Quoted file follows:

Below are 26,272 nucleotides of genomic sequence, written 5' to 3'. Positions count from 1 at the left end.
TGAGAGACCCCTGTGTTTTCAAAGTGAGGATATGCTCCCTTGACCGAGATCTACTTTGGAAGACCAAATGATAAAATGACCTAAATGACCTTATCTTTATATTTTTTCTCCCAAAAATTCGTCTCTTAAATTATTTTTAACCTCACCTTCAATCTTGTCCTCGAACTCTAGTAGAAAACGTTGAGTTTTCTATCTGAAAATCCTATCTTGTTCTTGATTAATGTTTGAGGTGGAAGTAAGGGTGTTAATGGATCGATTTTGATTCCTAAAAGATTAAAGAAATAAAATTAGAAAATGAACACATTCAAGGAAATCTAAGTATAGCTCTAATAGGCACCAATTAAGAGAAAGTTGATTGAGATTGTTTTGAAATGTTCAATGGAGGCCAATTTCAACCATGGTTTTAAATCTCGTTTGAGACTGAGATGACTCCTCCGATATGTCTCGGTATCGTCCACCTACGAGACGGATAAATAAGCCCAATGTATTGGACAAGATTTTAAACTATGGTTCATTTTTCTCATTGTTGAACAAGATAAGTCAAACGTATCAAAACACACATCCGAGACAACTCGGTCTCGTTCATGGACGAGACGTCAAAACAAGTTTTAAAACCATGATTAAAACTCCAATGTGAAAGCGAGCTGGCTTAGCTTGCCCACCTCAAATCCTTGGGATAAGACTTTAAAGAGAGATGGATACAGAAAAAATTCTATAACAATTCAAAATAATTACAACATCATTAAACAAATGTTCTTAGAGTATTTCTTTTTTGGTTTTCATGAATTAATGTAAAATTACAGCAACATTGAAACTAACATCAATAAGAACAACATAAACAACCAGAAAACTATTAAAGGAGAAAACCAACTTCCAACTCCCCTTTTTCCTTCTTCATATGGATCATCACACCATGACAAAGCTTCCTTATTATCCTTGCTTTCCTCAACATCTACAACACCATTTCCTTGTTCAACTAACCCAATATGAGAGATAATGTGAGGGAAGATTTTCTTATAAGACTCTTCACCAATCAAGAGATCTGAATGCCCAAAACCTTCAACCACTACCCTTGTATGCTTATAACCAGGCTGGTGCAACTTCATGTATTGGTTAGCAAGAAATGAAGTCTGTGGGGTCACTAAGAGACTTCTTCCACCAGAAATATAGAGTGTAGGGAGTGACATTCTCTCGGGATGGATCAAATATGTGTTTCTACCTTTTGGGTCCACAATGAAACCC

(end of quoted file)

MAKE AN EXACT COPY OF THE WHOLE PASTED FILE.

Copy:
Below are 26,272 nucleotides of genomic sequence, written 5' to 3'. Positions count from 1 at the left end.
TGAGAGACCCCTGTGTTTTCAAAGTGAGGATATGCTCCCTTGACCGAGATCTACTTTGGAAGACCAAATGATAAAATGACCTAAATGACCTTATCTTTATATTTTTTCTCCCAAAAATTCGTCTCTTAAATTATTTTTAACCTCACCTTCAATCTTGTCCTCGAACTCTAGTAGAAAACGTTGAGTTTTCTATCTGAAAATCCTATCTTGTTCTTGATTAATGTTTGAGGTGGAAGTAAGGGTGTTAATGGATCGATTTTGATTCCTAAAAGATTAAAGAAATAAAATTAGAAAATGAACACATTCAAGGAAATCTAAGTATAGCTCTAATAGGCACCAATTAAGAGAAAGTTGATTGAGATTGTTTTGAAATGTTCAATGGAGGCCAATTTCAACCATGGTTTTAAATCTCGTTTGAGACTGAGATGACTCCTCCGATATGTCTCGGTATCGTCCACCTACGAGACGGATAAATAAGCCCAATGTATTGGACAAGATTTTAAACTATGGTTCATTTTTCTCATTGTTGAACAAGATAAGTCAAACGTATCAAAACACACATCCGAGACAACTCGGTCTCGTTCATGGACGAGACGTCAAAACAAGTTTTAAAACCATGATTAAAACTCCAATGTGAAAGCGAGCTGGCTTAGCTTGCCCACCTCAAATCCTTGGGATAAGACTTTAAAGAGAGATGGATACAGAAAAAATTCTATAACAATTCAAAATAATTACAACATCATTAAACAAATGTTCTTAGAGTATTTCTTTTTTGGTTTTCATGAATTAATGTAAAATTACAGCAACATTGAAACTAACATCAATAAGAACAACATAAACAACCAGAAAACTATTAAAGGAGAAAACCAACTTCCAACTCCCCTTTTTCCTTCTTCATATGGATCATCACACCATGACAAAGCTTCCTTATTATCCTTGCTTTCCTCAACATCTACAACACCATTTCCTTGTTCAACTAACCCAATATGAGAGATAATGTGAGGGAAGATTTTCTTATAAGACTCTTCACCAATCAAGAGATCTGAATGCCCAAAACCTTCAACCACTACCCTTGTATGCTTATAACCAGGCTGGTGCAACTTCATGTATTGGTTAGCAAGAAATGAAGTCTGTGGGGTCACTAAGAGACTTCTTCCACCAGAAATATAGAGTGTAGGGAGTGACATTCTCTCGGGATGGATCAAATATGTGTTTCTACCTTTTGGGTCCACAATGAAACCC